At this point, the kids are getting excited to learn about the Titanic and have some good background information.  It's when I pull out the Titanic Passenger Tickets that they burst at the seems.  In that moment, they realize the gravity of it all--the fact that these are REAL people that this awful thing happened to, not just actors on a movie screen.

Each student gets their own ticket aboard the Titanic and we research our passengers.  Sometimes I wait for them to do their research until the end so that they don't know their fate.  I have done it both ways, and its a very powerful lesson, no matter when they research their passenger.

You can get the passenger tickets at my TpT store HERE.


Here is a picture of one teacher's bulletin board.  She has their waterfall booklets AND their passenger research up!


At this point, we also start reading our books.  I have used several novels to teach the Titanic, but this Interactive History Adventure Book is hands-down a student favorite.  It is similar to a choose your fate novel, with different paths that can be taken.  We go through all the paths and they complete activities using a choice board.  You can see the choice boards at my TpT store HERE.  You can purchase the Interactive History Adventure Books HERE. (Affiliate link)


At this point, I usually have "tea" for all three classes.  I have parents donate food items that range from loaves of bread, cake, fruit, juice, and tea.  We have a first class and a third class tea/dinner.  I don't have any pictures of this, but this really drives home for the students the differences in classes.  I highly recommend that if you can get some donations from parents that you do this!  Sometimes, I tell the kids who have a 3rd class ticket (see above) that they can't eat the 1st class foods.  DEVASTATION!  Thankfully, they know I would never actually deprive them of the cakes and pastries, but the initial shock again shows just how different it was to be in 3rd vs. 1st class.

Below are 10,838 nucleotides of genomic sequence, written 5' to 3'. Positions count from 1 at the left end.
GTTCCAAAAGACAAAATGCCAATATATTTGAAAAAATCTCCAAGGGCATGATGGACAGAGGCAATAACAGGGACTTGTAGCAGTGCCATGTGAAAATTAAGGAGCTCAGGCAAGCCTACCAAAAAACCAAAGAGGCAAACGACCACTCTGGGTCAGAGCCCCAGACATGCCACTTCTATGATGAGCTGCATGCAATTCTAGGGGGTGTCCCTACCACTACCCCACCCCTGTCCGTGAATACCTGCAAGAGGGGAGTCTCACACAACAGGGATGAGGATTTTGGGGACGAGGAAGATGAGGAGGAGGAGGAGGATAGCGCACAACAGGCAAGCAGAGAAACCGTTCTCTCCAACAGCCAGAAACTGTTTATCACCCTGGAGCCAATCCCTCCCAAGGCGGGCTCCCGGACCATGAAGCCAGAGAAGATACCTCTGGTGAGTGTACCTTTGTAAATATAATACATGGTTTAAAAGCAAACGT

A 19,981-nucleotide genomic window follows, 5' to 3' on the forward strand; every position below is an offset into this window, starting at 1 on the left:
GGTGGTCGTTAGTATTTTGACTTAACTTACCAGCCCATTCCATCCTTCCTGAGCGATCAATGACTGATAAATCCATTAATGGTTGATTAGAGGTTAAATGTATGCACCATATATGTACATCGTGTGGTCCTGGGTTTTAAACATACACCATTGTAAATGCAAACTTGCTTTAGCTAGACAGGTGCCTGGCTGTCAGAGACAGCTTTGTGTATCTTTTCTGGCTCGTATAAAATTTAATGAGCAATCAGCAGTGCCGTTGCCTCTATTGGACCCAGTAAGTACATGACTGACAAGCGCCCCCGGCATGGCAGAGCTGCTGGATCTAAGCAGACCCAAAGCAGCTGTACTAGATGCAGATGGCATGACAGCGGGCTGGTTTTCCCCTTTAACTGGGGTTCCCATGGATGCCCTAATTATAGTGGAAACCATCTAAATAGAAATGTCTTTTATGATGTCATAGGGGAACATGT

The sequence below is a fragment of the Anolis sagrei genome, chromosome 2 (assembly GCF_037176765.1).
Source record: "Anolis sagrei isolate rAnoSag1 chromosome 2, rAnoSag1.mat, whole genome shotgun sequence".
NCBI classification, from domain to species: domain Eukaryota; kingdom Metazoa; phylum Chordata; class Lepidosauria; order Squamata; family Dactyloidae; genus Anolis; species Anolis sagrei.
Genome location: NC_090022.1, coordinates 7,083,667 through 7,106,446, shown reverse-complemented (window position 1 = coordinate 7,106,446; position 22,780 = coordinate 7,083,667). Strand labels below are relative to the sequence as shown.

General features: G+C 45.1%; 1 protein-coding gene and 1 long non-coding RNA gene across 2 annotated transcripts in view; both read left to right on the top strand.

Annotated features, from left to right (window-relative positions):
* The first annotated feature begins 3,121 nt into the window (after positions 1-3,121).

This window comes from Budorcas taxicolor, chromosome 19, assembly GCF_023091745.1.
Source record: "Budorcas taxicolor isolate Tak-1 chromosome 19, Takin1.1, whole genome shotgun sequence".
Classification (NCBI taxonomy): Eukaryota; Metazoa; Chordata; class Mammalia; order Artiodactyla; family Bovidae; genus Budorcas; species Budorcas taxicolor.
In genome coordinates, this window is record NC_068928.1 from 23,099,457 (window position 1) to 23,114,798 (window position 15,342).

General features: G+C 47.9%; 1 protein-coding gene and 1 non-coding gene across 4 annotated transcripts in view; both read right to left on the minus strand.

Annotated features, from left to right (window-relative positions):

You have probably seen the next demonstration before, but it's a must for any Titanic unit.  It's easy!  Freeze a large balloon filled with water.  Let it bob in a sink, fish tank, or large tupperware.  It shows just how much of an iceberg sits underwater and why the visible tip of the iceberg is probably not what caused so much damage--instead, it is what they couldn't see that wreaked havoc on the poor ship.  I usually do several sizes of the balloons so that they can see that it happens no matter how big the berg is.



The students are always ready to get right to the sinking.  After all, it's the part they know the most about and are most interested in.  This watertight bulkhead Titanic experiment is hands-down my favorite experiment.  You will need lots and lots of 2 liter bottles (3 per group) and large tupperwares, sinks, or fish tanks.  Again, parents are a great resource for this. For full details of this experiment, see the Titanic Science guide that I linked to at the beginning of this point.  Here are some pictures to show you how it works...


First, cut a 2-liter bottle as pictured above.  On the top, you will make a square that does NOT span the circumference.  A small enough opening that water won't pour in the sides when you weigh your bottle down to be half way submerged. 

I always use marbles (because I had a surplus of them), but you can use weights, too.  Anything to put weight in your boat.  Put enough weight in so that the bottle cap is half way submerged.  Then, open the bottle and time how long it takes to sink.  NOT LONG AT ALL!